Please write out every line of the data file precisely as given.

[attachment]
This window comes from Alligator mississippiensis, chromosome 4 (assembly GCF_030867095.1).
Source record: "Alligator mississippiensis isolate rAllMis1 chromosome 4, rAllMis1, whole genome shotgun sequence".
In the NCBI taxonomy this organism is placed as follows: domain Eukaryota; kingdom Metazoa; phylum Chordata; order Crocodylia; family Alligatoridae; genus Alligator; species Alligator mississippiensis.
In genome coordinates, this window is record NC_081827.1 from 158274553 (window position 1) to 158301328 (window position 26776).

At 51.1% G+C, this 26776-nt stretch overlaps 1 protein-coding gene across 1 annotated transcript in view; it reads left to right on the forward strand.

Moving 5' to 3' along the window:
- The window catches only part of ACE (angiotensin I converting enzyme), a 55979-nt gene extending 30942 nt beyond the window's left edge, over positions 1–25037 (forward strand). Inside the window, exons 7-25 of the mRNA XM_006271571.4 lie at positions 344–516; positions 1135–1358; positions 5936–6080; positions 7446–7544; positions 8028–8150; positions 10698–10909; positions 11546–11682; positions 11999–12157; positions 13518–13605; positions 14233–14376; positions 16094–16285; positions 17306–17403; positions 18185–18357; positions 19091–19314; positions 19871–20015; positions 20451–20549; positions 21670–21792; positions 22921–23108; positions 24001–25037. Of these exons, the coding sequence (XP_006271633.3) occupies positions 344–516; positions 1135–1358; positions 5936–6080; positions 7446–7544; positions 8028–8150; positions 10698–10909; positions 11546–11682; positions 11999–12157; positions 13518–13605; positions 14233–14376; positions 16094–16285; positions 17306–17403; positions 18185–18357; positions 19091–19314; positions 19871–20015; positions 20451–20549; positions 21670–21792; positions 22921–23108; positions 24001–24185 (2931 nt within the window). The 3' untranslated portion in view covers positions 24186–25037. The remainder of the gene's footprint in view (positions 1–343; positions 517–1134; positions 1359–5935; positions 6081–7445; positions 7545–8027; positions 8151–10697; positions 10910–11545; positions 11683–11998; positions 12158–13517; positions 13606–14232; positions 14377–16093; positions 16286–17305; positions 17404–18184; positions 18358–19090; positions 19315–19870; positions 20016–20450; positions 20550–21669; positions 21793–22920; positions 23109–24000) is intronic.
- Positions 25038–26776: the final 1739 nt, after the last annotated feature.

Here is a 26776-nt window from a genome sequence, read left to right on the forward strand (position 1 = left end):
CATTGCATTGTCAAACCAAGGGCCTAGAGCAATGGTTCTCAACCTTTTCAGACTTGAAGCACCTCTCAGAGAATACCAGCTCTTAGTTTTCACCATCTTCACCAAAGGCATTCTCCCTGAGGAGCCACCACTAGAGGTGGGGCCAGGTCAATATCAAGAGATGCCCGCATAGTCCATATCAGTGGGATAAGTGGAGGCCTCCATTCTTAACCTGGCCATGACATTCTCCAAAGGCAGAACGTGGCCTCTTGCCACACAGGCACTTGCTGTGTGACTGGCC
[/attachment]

This window comes from Alligator mississippiensis, chromosome 4 (assembly GCF_030867095.1).
Source record: "Alligator mississippiensis isolate rAllMis1 chromosome 4, rAllMis1, whole genome shotgun sequence".
In the NCBI taxonomy this organism is placed as follows: domain Eukaryota; kingdom Metazoa; phylum Chordata; order Crocodylia; family Alligatoridae; genus Alligator; species Alligator mississippiensis.
In genome coordinates, this window is record NC_081827.1 from 158274553 (window position 1) to 158301328 (window position 26776).

At 51.1% G+C, this 26776-nt stretch overlaps 1 protein-coding gene across 1 annotated transcript in view; it reads left to right on the forward strand.

Moving 5' to 3' along the window:
- The window catches only part of ACE (angiotensin I converting enzyme), a 55979-nt gene extending 30942 nt beyond the window's left edge, over positions 1–25037 (forward strand). Inside the window, exons 7-25 of the mRNA XM_006271571.4 lie at positions 344–516; positions 1135–1358; positions 5936–6080; positions 7446–7544; positions 8028–8150; positions 10698–10909; positions 11546–11682; positions 11999–12157; positions 13518–13605; positions 14233–14376; positions 16094–16285; positions 17306–17403; positions 18185–18357; positions 19091–19314; positions 19871–20015; positions 20451–20549; positions 21670–21792; positions 22921–23108; positions 24001–25037. Of these exons, the coding sequence (XP_006271633.3) occupies positions 344–516; positions 1135–1358; positions 5936–6080; positions 7446–7544; positions 8028–8150; positions 10698–10909; positions 11546–11682; positions 11999–12157; positions 13518–13605; positions 14233–14376; positions 16094–16285; positions 17306–17403; positions 18185–18357; positions 19091–19314; positions 19871–20015; positions 20451–20549; positions 21670–21792; positions 22921–23108; positions 24001–24185 (2931 nt within the window). The 3' untranslated portion in view covers positions 24186–25037. The remainder of the gene's footprint in view (positions 1–343; positions 517–1134; positions 1359–5935; positions 6081–7445; positions 7545–8027; positions 8151–10697; positions 10910–11545; positions 11683–11998; positions 12158–13517; positions 13606–14232; positions 14377–16093; positions 16286–17305; positions 17404–18184; positions 18358–19090; positions 19315–19870; positions 20016–20450; positions 20550–21669; positions 21793–22920; positions 23109–24000) is intronic.
- Positions 25038–26776: the final 1739 nt, after the last annotated feature.

Here is a 26776-nt window from a genome sequence, read left to right on the forward strand (position 1 = left end):
CATTGCATTGTCAAACCAAGGGCCTAGAGCAATGGTTCTCAACCTTTTCAGACTTGAAGCACCTCTCAGAGAATACCAGCTCTTAGTTTTCACCATCTTCACCAAAGGCATTCTCCCTGAGGAGCCACCACTAGAGGTGGGGCCAGGTCAATATCAAGAGATGCCCGCATAGTCCATATCAGTGGGATAAGTGGAGGCCTCCATTCTTAACCTGGCCATGACATTCTCCAAAGGCAGAACGTGGCCTCTTGCCACACAGGCACTTGCTGTGTGACTGGCC